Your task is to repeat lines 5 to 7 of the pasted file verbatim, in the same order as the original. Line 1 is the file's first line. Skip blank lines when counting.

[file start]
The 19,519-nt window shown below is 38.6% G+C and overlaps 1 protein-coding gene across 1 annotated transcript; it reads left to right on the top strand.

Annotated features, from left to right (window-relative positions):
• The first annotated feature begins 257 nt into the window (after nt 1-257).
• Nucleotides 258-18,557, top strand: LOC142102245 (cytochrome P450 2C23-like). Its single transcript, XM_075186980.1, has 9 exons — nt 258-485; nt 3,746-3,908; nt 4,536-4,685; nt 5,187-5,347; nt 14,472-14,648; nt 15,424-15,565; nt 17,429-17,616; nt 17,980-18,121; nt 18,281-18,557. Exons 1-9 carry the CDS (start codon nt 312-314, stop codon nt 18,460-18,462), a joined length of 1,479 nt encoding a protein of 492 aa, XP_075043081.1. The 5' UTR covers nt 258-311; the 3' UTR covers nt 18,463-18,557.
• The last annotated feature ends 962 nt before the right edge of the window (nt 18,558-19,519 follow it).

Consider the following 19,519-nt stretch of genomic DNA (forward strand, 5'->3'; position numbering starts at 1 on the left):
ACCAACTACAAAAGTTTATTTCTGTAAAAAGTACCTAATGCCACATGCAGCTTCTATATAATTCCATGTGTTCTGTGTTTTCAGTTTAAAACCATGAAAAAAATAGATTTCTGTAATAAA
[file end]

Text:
• The last annotated feature ends 962 nt before the right edge of the window (nt 18,558-19,519 follow it).

Consider the following 19,519-nt stretch of genomic DNA (forward strand, 5'->3'; position numbering starts at 1 on the left):
ACCAACTACAAAAGTTTATTTCTGTAAAAAGTACCTAATGCCACATGCAGCTTCTATATAATTCCATGTGTTCTGTGTTTTCAGTTTAAAACCATGAAAAAAATAGATTTCTGTAATAAA